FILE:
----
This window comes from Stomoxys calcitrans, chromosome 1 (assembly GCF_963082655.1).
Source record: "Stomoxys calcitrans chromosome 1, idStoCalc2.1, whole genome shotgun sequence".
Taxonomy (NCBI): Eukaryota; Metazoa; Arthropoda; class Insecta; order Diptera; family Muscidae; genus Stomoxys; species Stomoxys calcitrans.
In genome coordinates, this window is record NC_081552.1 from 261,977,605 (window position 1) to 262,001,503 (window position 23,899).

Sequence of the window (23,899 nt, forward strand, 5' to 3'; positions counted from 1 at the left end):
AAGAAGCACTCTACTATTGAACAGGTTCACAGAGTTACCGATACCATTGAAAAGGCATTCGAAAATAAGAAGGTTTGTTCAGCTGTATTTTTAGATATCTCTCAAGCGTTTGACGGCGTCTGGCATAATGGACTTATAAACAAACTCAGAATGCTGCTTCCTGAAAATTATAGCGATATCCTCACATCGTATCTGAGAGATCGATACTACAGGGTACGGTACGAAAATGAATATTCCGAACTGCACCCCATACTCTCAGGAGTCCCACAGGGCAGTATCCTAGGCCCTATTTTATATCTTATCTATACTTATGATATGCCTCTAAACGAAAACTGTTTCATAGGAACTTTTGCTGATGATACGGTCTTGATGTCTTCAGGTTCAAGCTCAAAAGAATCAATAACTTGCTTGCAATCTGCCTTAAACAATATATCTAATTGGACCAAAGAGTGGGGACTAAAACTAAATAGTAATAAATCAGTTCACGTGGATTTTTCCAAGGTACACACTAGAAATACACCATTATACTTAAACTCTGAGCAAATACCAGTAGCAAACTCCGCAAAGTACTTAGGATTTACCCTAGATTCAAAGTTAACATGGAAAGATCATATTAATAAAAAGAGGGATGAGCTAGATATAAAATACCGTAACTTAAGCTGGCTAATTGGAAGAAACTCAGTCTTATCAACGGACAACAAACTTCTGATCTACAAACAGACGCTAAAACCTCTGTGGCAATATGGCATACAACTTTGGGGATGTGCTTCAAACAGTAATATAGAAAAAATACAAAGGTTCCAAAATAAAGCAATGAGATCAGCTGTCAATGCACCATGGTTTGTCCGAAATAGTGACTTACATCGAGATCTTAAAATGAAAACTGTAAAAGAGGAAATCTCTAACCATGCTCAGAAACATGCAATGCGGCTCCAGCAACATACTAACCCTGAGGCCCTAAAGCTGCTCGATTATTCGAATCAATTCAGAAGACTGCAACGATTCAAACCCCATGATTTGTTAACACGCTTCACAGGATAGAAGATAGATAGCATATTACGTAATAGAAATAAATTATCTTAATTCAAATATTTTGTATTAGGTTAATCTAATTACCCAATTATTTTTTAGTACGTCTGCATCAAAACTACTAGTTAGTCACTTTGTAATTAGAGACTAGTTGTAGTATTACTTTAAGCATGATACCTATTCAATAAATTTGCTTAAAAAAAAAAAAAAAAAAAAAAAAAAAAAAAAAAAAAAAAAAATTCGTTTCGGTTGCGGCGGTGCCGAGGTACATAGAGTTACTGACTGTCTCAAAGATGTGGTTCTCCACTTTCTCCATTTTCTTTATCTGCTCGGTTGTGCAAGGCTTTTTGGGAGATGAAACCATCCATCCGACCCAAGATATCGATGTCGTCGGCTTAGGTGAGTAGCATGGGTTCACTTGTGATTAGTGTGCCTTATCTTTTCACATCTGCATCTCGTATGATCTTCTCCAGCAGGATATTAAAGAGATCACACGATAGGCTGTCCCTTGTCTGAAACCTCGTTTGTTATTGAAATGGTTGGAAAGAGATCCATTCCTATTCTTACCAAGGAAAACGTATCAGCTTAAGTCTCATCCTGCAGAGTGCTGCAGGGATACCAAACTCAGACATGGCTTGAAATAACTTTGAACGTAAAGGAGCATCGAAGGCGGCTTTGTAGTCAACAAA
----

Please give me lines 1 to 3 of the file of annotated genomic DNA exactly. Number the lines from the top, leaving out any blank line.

This window comes from Stomoxys calcitrans, chromosome 1 (assembly GCF_963082655.1).
Source record: "Stomoxys calcitrans chromosome 1, idStoCalc2.1, whole genome shotgun sequence".
Taxonomy (NCBI): Eukaryota; Metazoa; Arthropoda; class Insecta; order Diptera; family Muscidae; genus Stomoxys; species Stomoxys calcitrans.